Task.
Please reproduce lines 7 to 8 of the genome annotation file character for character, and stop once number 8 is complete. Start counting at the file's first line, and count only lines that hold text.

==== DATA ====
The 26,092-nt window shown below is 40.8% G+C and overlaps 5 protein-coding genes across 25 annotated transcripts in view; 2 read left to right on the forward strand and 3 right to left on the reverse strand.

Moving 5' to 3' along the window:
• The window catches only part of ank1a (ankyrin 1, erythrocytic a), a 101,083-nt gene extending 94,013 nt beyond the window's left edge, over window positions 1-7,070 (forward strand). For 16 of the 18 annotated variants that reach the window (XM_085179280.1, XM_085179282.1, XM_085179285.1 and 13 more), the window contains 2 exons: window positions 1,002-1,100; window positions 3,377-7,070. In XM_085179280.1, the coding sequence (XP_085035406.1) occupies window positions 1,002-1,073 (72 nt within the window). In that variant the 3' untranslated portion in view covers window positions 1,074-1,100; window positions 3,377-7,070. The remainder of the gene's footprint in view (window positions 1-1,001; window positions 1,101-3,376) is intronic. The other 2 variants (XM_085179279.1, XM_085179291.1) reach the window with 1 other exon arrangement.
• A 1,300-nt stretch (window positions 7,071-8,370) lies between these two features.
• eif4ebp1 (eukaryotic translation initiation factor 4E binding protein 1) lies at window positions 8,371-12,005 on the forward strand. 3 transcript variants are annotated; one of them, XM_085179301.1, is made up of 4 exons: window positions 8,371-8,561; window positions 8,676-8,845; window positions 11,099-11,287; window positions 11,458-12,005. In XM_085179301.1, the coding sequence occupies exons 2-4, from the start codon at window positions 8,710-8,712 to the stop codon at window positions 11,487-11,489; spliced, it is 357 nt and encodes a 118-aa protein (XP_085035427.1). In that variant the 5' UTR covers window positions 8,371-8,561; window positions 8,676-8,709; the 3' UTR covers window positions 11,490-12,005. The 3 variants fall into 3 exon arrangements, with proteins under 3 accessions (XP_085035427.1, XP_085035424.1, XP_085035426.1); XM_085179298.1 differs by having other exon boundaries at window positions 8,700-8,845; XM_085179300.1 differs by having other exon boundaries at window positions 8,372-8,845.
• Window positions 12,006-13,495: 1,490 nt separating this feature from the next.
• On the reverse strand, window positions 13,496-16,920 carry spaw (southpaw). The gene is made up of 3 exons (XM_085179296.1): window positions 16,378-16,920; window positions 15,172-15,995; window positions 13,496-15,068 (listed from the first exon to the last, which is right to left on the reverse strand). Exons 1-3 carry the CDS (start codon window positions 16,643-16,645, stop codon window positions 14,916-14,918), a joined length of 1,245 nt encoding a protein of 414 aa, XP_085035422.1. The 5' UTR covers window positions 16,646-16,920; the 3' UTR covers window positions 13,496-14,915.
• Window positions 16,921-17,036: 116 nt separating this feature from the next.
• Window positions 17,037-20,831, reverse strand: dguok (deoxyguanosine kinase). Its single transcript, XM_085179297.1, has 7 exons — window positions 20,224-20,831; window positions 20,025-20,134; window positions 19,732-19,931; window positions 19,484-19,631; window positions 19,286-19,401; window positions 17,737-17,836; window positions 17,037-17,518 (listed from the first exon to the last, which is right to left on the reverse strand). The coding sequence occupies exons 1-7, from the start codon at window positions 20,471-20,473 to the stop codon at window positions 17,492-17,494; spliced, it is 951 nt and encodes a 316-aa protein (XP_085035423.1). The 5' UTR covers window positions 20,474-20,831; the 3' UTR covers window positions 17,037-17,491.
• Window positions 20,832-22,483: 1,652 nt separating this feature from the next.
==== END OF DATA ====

• On the reverse strand, window positions 13,496-16,920 carry spaw (southpaw). The gene is made up of 3 exons (XM_085179296.1): window positions 16,378-16,920; window positions 15,172-15,995; window positions 13,496-15,068 (listed from the first exon to the last, which is right to left on the reverse strand). Exons 1-3 carry the CDS (start codon window positions 16,643-16,645, stop codon window positions 14,916-14,918), a joined length of 1,245 nt encoding a protein of 414 aa, XP_085035422.1. The 5' UTR covers window positions 16,646-16,920; the 3' UTR covers window positions 13,496-14,915.
• Window positions 16,921-17,036: 116 nt separating this feature from the next.